Give me that loot, say nine in 10 bankers

90% of City financiers reckon they deserve a year-end bonus. Hmm, we wonder whether that view's universal...

by Dave Waller
Last Updated: 18 Jan 2013
With bonus season nearly upon us, it’s always interesting to get a take on how the City is feeling. And in a year when the economy’s truly up the spout, the views of those in the Square Mile can be so at odds with the rest of the populace as to resemble the outpourings of a remote tribe in an early anthropological study. True to form, it turns out that nearly half of bank staff expect their 2011 windfall to be larger than last year’s – even though the eurozone debt storm has pummelled bank share prices and helped push the world to the brink of another looming recession.

Never mind that official figures out tomorrow expect to show a backdrop of unemployment at a 17-year high of more than 2.5m. A survey of 533 bankers by recruitment website eFinancialCareers found that just 28% of respondees were expecting their bonus to drop. One in 10 expects their year-end payment to rise by a whopping 70% or more. Of course, we should note how such reports work in the favour of a company which makes its money out of recruiting folk to the City. Those bonuses are a tasty lure.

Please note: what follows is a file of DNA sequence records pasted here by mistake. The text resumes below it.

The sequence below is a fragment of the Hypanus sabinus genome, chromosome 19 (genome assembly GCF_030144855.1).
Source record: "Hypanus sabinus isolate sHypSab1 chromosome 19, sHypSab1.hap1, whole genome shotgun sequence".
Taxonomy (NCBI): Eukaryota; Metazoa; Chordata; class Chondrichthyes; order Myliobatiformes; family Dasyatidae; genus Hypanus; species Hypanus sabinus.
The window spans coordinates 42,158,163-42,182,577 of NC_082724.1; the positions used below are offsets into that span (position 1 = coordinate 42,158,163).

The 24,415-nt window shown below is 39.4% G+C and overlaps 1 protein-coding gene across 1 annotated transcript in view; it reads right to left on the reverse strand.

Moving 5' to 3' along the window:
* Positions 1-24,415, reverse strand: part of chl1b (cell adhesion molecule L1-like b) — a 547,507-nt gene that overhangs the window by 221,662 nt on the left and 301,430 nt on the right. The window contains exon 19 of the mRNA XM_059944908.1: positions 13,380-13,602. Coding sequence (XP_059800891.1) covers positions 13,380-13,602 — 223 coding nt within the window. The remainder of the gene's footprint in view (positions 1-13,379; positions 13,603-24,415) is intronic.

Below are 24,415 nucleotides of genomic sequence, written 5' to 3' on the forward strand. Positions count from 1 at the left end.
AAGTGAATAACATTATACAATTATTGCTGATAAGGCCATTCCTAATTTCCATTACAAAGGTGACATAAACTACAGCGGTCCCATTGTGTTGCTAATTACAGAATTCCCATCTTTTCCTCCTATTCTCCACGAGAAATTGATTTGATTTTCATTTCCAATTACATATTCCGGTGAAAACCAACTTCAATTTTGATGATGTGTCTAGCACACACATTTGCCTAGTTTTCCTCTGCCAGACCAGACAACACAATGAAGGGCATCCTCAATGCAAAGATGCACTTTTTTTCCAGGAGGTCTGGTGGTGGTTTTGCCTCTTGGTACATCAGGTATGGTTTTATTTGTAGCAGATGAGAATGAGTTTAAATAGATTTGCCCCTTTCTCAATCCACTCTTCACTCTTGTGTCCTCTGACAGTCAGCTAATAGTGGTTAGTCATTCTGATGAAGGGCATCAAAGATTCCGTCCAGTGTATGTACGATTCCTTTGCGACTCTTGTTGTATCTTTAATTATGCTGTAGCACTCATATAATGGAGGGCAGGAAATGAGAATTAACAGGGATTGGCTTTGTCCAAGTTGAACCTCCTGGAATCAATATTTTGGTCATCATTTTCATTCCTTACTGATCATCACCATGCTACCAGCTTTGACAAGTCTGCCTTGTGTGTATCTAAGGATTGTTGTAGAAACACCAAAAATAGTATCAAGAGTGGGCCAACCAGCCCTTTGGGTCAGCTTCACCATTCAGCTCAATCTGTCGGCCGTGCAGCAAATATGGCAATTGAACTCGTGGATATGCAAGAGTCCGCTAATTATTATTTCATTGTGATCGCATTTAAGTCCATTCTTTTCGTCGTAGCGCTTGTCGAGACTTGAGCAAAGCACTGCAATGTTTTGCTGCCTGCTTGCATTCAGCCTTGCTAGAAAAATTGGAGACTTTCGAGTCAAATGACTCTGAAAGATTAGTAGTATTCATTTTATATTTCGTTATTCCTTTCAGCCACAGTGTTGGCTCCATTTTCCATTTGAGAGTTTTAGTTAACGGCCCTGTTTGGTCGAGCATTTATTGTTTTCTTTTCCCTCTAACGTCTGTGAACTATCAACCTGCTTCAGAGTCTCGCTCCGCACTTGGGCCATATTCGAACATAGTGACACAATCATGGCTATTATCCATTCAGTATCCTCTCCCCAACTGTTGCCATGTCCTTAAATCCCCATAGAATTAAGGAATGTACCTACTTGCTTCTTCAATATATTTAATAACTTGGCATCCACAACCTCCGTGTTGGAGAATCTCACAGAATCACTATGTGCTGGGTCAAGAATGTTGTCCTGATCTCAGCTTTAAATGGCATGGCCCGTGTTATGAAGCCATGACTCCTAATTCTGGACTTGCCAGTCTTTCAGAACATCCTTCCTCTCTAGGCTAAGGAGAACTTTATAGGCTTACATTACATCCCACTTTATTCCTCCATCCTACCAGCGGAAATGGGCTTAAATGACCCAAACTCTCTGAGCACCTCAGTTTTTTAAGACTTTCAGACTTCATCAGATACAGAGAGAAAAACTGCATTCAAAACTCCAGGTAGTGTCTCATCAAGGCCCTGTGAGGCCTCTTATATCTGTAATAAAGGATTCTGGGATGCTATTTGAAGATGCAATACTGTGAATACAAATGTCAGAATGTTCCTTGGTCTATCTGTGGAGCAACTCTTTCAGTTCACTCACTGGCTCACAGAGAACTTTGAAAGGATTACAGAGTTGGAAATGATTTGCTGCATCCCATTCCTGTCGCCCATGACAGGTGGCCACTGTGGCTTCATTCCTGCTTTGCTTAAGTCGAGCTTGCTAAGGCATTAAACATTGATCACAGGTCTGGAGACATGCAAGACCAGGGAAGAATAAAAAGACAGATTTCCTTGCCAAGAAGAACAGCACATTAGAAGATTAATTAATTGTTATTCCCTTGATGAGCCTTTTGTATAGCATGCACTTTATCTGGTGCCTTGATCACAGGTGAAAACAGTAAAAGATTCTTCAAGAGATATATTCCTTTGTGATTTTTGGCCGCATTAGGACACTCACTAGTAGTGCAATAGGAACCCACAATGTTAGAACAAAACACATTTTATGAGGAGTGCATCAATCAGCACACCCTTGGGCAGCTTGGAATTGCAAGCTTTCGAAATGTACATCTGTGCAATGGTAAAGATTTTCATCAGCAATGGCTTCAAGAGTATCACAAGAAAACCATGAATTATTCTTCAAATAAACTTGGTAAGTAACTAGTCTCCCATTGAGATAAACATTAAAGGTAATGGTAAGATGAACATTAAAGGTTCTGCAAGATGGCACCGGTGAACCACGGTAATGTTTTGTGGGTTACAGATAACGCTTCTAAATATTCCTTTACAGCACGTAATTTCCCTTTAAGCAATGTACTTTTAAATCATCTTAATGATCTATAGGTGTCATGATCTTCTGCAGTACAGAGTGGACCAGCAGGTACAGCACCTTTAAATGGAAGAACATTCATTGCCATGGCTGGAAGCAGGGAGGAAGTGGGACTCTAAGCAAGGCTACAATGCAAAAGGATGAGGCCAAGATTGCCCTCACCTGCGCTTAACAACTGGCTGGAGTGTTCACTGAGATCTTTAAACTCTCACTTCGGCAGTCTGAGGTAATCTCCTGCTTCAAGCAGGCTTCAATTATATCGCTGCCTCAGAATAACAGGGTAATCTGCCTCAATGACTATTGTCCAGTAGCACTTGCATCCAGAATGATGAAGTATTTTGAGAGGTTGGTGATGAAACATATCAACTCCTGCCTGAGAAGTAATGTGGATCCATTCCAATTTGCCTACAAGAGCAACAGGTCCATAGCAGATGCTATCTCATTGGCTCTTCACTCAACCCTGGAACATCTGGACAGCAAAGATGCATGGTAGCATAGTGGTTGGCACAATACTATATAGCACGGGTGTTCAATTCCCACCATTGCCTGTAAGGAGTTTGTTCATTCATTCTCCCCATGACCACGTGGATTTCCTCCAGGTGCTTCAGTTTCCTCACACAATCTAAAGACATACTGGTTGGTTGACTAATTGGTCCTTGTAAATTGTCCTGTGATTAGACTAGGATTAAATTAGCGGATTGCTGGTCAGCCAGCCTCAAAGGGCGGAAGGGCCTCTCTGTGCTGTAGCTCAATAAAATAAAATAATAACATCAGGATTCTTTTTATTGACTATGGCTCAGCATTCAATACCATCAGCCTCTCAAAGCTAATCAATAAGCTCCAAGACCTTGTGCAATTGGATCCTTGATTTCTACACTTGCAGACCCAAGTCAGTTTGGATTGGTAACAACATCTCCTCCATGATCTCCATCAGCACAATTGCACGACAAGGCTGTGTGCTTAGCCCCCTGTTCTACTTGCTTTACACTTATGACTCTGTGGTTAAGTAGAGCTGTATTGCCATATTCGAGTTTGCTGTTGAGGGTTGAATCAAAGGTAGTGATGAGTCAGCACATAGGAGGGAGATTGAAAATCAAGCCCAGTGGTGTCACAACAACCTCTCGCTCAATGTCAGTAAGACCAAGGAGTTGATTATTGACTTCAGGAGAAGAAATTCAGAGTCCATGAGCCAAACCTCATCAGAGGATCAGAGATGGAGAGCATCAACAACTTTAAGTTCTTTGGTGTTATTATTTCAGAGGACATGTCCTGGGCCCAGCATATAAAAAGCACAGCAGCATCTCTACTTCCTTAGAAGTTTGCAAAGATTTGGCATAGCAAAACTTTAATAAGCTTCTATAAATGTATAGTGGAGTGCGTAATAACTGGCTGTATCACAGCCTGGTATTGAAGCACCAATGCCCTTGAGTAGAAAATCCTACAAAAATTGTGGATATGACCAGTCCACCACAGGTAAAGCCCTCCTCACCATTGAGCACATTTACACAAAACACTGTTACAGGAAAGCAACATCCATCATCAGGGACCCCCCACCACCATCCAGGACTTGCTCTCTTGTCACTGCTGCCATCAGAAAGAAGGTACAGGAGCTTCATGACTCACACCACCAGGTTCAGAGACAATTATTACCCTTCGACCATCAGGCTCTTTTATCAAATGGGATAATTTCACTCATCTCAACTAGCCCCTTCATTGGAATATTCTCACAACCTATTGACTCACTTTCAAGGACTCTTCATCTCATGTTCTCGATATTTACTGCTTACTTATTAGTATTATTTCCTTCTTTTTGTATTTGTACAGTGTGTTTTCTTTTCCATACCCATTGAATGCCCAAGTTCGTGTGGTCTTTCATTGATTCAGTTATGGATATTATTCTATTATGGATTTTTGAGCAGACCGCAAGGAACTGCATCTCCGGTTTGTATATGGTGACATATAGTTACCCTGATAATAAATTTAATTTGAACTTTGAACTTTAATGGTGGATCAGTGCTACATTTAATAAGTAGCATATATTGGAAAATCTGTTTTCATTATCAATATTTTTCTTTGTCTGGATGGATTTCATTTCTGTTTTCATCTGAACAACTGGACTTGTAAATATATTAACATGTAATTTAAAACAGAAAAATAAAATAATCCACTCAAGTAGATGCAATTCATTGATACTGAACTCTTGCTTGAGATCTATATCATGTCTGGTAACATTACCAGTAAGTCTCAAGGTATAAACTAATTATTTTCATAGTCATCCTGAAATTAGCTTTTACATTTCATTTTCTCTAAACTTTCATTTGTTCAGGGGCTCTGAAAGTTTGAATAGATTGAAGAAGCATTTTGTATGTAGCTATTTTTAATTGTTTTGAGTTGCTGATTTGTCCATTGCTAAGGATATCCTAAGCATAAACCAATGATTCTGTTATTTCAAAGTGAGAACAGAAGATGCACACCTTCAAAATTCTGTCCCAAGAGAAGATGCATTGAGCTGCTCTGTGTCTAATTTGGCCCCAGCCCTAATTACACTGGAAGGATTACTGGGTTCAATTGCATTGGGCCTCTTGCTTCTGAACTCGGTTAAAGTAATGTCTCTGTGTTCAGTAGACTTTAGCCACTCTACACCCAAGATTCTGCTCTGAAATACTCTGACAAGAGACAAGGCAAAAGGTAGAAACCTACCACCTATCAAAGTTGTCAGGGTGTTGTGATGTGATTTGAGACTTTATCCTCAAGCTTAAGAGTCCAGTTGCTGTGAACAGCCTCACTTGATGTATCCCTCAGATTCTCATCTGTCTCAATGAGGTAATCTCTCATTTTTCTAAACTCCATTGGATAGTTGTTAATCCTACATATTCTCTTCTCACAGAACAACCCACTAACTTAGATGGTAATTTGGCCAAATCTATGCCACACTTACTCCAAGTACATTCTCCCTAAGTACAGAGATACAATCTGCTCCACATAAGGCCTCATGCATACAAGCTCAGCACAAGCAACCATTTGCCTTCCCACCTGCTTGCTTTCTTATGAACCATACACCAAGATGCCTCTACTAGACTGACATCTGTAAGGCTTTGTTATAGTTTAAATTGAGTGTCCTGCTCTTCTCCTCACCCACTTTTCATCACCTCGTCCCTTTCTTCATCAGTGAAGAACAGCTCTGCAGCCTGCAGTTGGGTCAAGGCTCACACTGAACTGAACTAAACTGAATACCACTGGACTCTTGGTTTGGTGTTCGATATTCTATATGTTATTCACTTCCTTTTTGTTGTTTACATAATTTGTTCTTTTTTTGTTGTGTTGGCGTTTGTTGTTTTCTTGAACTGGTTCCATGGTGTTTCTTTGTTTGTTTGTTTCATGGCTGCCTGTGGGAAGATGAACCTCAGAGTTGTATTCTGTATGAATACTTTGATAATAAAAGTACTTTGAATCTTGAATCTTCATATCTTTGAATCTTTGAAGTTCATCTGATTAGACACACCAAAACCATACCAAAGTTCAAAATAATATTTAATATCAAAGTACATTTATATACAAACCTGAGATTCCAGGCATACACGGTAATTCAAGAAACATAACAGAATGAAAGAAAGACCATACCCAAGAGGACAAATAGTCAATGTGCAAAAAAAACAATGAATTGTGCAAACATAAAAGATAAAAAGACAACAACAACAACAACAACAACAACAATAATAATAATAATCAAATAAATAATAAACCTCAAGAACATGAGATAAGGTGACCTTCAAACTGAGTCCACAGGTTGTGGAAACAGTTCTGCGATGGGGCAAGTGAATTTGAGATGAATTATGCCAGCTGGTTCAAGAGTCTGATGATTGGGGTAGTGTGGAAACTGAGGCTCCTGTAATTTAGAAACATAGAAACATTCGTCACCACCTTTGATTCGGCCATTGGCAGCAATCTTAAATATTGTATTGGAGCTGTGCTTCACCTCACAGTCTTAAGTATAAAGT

Yet it’s hardly as if they’re living in cloud cuckoo land. Think-tank the Centre for Economics and Social Research predicts that City firms will hand out bonuses totalling £7.2bn, up from £6.7bn last year. As you can imagine, that’s hardly had every corner of the populace popping the cork in celebration: ‘It makes you wonder what level of financial Armageddon is needed for bankers to not get a bonus,’ as TUC general secretary Brendan Barber put it.

Of course, Barber’s the type to give bankers a hard time whatever they’re up to. But big bonuses do become hard to defend when they get so out of sync with either performance or the rest of the economy. And we can imagine that Barber won’t be the only one out there sharpening the blade for the bankers, given the Occupy Wall Street protests already going on across the pond.

The case agains them gets worse too when you chuck in that other highly emotive issue: tax avoidance. Anti-poverty charity ActionAid has revealed the banking sector uses tax havens more heavily than any other UK industry. Between them the ‘big four’ lenders have 1,649 separate companies based in low-tax locations like the Cayman Islands and Switzerland. HSBC has a total of 556 subsidiaries in tax havens, following by Barclays, with taxpayer-controlled Lloyds having nearly 300 offshore offshoots, including 97 companies in the Channel Islands.

Avoiding tax while rewarding people with barely any relation to how much they’re actually doing is hardly a recipe for popularity. Then again, when’s that ever been a problem? They're still laughing all the way to the bonus bank – for now at least…

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